The Liverpool forward talks brains, feelings of emptiness and his desire to become a world-class striker– and why he has found things tough this season
Divock Origi calls it his “resource” – a memory bank of highs and lows that is extensive for a 22-year-old and drawn upon regularly. It contains a World Cup emergence offset by European Championship torment, a leading role at Liverpool snatched away by injury and now, as Jürgen Klopp’s team inch towards Champions League qualification, fierce and occasionally unforgiving scrutiny. It allows Origi to handle the emptiness of a bad day at the office and will, he insists, aid his development into a world-class striker. It also reflects his fascination with the workings of the mind.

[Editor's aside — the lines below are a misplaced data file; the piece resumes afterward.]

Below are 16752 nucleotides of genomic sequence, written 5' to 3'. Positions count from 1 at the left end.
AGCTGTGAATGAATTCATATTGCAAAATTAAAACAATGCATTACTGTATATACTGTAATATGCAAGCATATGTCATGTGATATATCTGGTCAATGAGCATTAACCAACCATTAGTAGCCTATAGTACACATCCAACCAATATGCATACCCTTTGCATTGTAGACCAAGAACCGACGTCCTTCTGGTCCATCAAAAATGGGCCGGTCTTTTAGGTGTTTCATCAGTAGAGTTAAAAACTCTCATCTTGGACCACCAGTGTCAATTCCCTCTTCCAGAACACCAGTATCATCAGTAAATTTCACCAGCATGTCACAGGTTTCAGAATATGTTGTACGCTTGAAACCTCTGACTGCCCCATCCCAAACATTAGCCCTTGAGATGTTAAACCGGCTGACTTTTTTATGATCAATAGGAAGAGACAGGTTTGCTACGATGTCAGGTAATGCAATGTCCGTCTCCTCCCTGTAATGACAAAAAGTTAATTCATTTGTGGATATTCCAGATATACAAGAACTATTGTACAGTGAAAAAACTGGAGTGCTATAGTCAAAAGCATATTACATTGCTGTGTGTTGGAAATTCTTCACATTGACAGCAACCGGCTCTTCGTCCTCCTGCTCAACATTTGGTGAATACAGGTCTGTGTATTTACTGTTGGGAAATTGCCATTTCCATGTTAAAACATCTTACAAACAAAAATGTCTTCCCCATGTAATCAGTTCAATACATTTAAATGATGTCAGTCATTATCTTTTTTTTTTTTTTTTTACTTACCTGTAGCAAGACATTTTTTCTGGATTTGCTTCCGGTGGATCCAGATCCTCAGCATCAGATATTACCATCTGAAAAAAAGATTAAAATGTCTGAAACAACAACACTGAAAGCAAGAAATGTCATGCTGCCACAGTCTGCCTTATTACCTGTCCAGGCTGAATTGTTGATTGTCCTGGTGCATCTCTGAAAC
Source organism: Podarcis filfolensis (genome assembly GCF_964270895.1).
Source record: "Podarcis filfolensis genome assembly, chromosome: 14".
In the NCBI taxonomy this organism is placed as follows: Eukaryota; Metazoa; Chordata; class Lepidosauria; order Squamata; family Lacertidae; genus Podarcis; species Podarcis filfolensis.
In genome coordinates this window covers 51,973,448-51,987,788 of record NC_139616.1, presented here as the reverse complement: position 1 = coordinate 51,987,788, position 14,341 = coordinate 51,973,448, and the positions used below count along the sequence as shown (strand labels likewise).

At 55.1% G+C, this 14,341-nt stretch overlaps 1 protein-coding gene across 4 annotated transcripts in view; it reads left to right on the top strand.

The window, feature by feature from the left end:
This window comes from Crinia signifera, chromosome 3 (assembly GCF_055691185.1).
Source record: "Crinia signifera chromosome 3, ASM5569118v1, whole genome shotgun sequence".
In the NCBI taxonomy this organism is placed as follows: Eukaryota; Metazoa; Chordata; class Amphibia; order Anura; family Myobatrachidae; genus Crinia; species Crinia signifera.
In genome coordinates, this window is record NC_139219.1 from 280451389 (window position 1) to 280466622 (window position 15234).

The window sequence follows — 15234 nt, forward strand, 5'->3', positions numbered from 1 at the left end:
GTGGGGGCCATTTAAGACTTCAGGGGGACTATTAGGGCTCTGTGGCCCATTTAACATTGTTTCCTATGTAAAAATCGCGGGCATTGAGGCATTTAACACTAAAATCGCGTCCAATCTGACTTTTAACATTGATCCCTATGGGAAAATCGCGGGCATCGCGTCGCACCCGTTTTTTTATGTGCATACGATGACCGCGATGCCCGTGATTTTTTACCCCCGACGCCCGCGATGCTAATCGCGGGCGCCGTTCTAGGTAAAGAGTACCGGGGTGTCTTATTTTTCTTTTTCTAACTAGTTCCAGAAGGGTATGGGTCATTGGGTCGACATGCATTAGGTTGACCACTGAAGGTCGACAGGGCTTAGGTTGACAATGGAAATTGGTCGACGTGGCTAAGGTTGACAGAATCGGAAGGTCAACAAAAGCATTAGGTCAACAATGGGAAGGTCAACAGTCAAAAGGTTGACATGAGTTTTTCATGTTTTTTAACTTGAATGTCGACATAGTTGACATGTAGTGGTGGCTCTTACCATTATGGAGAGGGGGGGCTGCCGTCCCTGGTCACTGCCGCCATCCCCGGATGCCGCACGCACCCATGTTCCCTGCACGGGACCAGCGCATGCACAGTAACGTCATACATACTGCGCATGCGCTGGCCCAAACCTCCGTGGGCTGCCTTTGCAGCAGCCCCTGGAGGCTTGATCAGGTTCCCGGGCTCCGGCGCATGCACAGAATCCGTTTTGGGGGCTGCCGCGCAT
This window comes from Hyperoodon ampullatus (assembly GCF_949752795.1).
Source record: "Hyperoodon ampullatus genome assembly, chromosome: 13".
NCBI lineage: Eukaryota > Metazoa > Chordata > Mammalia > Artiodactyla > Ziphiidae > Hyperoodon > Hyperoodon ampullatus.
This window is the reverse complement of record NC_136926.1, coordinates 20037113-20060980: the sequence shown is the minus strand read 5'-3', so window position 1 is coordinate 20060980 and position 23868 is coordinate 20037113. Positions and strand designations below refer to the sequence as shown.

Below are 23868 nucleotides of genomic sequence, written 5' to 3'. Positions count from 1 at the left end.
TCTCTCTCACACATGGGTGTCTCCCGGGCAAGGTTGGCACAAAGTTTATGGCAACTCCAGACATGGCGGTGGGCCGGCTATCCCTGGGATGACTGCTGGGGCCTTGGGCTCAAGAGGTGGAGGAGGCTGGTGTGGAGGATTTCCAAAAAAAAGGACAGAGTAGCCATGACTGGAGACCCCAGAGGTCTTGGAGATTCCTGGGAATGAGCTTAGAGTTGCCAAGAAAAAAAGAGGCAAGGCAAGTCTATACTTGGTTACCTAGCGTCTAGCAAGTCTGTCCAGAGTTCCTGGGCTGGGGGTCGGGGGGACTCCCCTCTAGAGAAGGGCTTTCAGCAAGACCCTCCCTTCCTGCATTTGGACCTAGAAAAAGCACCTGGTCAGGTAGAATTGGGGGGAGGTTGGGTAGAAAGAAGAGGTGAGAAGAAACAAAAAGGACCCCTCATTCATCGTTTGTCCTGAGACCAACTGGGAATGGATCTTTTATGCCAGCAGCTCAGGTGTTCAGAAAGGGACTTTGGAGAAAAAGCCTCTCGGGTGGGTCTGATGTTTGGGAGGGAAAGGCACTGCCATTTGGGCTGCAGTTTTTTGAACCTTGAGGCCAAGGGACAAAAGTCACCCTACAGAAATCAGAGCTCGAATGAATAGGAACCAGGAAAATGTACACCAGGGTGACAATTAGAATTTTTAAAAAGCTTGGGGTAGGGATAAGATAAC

Origi is fluent in four languages. “That’s not bad,” he admits, modestly. He learned Swahili and English in the family home (his father, Mike, played 120 times for Kenya and enjoyed a successful club career in Belgium), Flemish growing up in Ostend and French after signing for Lille aged 15. He reads three books a month “sometimes in English, sometimes in Dutch and mostly about psychology. Maybe if I wasn’t a footballer I’d be a psychologist.” And he is not averse to bringing his hobby into work.
Source: Football News
Link : Liverpool’s Divock Origi: ‘Maybe if I wasn’t a footballer I’d be a psychologist’